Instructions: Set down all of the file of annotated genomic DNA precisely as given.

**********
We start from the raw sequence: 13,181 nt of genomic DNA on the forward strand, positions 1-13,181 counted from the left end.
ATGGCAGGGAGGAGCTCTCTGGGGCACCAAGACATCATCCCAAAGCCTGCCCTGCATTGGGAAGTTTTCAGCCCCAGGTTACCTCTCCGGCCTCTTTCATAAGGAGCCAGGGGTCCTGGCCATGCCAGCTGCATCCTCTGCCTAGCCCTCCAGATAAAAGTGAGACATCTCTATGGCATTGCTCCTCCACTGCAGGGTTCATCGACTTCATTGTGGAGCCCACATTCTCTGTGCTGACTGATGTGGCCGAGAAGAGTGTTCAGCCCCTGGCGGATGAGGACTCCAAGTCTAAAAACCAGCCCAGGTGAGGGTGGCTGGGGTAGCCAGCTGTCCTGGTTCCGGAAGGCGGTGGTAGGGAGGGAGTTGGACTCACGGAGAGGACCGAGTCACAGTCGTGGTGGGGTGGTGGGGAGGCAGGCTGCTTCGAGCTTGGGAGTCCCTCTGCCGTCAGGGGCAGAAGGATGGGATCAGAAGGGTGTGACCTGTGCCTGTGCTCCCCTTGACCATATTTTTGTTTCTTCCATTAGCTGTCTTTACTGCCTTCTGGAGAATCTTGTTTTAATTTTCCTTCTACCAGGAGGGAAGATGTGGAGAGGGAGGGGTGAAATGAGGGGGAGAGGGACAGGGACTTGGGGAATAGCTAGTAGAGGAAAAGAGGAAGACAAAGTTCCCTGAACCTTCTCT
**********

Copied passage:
We start from the raw sequence: 13,181 nt of genomic DNA on the forward strand, positions 1-13,181 counted from the left end.
ATGGCAGGGAGGAGCTCTCTGGGGCACCAAGACATCATCCCAAAGCCTGCCCTGCATTGGGAAGTTTTCAGCCCCAGGTTACCTCTCCGGCCTCTTTCATAAGGAGCCAGGGGTCCTGGCCATGCCAGCTGCATCCTCTGCCTAGCCCTCCAGATAAAAGTGAGACATCTCTATGGCATTGCTCCTCCACTGCAGGGTTCATCGACTTCATTGTGGAGCCCACATTCTCTGTGCTGACTGATGTGGCCGAGAAGAGTGTTCAGCCCCTGGCGGATGAGGACTCCAAGTCTAAAAACCAGCCCAGGTGAGGGTGGCTGGGGTAGCCAGCTGTCCTGGTTCCGGAAGGCGGTGGTAGGGAGGGAGTTGGACTCACGGAGAGGACCGAGTCACAGTCGTGGTGGGGTGGTGGGGAGGCAGGCTGCTTCGAGCTTGGGAGTCCCTCTGCCGTCAGGGGCAGAAGGATGGGATCAGAAGGGTGTGACCTGTGCCTGTGCTCCCCTTGACCATATTTTTGTTTCTTCCATTAGCTGTCTTTACTGCCTTCTGGAGAATCTTGTTTTAATTTTCCTTCTACCAGGAGGGAAGATGTGGAGAGGGAGGGGTGAAATGAGGGGGAGAGGGACAGGGACTTGGGGAATAGCTAGTAGAGGAAAAGAGGAAGACAAAGTTCCCTGAACCTTCTCT